The Washington Post named Steven Ginsberg as the paper's senior politics editor, a position where he'll "offer leadership for all politics coverage, regardless of section or platform."
Ginsberg, who was most recently political editor on the National desk, will also "be central to developing our new politics video channel," according to a memo obtained by The Huffington Post.
With Ginsberg's move, deputy national political editor Terry Samuel "will take on day-to-day management of the National political report," while continuing to oversee Congressional coverage.
The full memo is below:
Today we are pleased to announce the appointment of Steven Ginsberg as senior politics editor of The Washington Post.
In that capacity, Steven will offer leadership for all politics coverage, regardless of section or platform. This will provide for better coordination of a subject that is central to the Post's mission and allow us to think bigger and better about coverage of campaigns and all that transpires between elections.
Steven will continue to set strategic priorities for the politics team on the National staff and will take a hands-on role in editing projects and other ambitious endeavors. He also will be central to developing our new politics video channel, along with Andy Pergam, and guide new digital ventures in the political realm that we will launch soon. At the same time, Steven will take an active role in helping to think through political coverage in departments beyond National, including Local and Style.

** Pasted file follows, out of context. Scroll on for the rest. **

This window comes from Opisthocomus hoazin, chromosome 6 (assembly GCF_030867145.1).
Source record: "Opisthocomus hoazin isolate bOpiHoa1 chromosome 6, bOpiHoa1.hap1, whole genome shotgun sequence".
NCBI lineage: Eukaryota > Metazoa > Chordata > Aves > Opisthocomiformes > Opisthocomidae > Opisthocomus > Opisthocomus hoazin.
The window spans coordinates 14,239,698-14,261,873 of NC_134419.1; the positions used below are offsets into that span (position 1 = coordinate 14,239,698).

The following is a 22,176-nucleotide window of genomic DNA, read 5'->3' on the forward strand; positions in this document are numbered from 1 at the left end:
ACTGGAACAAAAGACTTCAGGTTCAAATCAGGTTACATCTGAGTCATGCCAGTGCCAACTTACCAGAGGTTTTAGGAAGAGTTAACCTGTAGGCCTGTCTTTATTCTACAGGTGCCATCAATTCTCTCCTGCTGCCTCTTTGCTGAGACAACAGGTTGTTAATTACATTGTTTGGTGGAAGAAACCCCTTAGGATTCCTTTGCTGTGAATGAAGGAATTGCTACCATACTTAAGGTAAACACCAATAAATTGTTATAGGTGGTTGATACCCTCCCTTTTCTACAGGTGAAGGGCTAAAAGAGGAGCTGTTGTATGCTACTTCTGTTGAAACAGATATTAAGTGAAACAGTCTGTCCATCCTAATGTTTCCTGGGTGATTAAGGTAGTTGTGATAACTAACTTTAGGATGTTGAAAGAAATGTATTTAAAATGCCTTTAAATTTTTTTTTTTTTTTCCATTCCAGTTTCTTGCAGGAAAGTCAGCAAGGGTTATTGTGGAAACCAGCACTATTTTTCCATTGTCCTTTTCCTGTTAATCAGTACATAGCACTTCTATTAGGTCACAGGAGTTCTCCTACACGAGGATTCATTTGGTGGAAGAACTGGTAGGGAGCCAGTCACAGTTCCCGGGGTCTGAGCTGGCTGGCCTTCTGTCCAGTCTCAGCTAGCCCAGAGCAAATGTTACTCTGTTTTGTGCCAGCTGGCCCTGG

To facilitate this move - which in many ways formalizes what Steven has been doing in recent months - deputy National political editor Terry Samuel will take on day-to-day management of the National political report. Terry will also continue to run the Congressional team and become the direct editor of some reporters who had been reporting to Steven.
Deputy National political editor Dan Eggen, who presently runs White House coverage, will also take on responsibility for money and politics, bringing key reporters responsible for that coverage squarely into the political team. This shift will help make possible an expansion of our collective focus on coverage of the federal government, about which we will say more shortly.
Dan and Terry, as well as deputy National political editor Vince Bzdek, will continue to report to Steven, who will remain a member of the National staff and report to Cameron.
In the two years since Steven took the helm of the Post's national political coverage, he has demonstrated a flair for innovation. He revived the Fact Checker upon his return to National in 2011, and followed that with an idea for Truth Teller, a new instant fact-checking application, which is still in development. Alongside David Finkel, he helped conceive and edit Life of a Salesman, Eli Saslow's Pulitzer-finalist narrative about the downsizing of the American dream. He helped launch the politics strike force, one of many changes that has meant a more seamless integration of digital and print coverage. And he did all that while bringing together a wide-reaching staff of political reporters and editors, leading them in one of their most successful campaign seasons in recent memory.
Prior to becoming a political editor in 2007, Steven was a business columnist, a state and local government reporter in Virginia and a transportation beat reporter. He knows virtually every corner of the Post newsroom, having started as a nightside copy aide in 1994. He is a graduate of the University of Virginia. He lives in the District with his wife, Amy Joyce, an assignment editor for the Weekend section, and their two sons, Sam and Jonah.
The changes are effective immediately. Please join us in welcoming Steven to this new role.
Marty Kevin Cameron Anne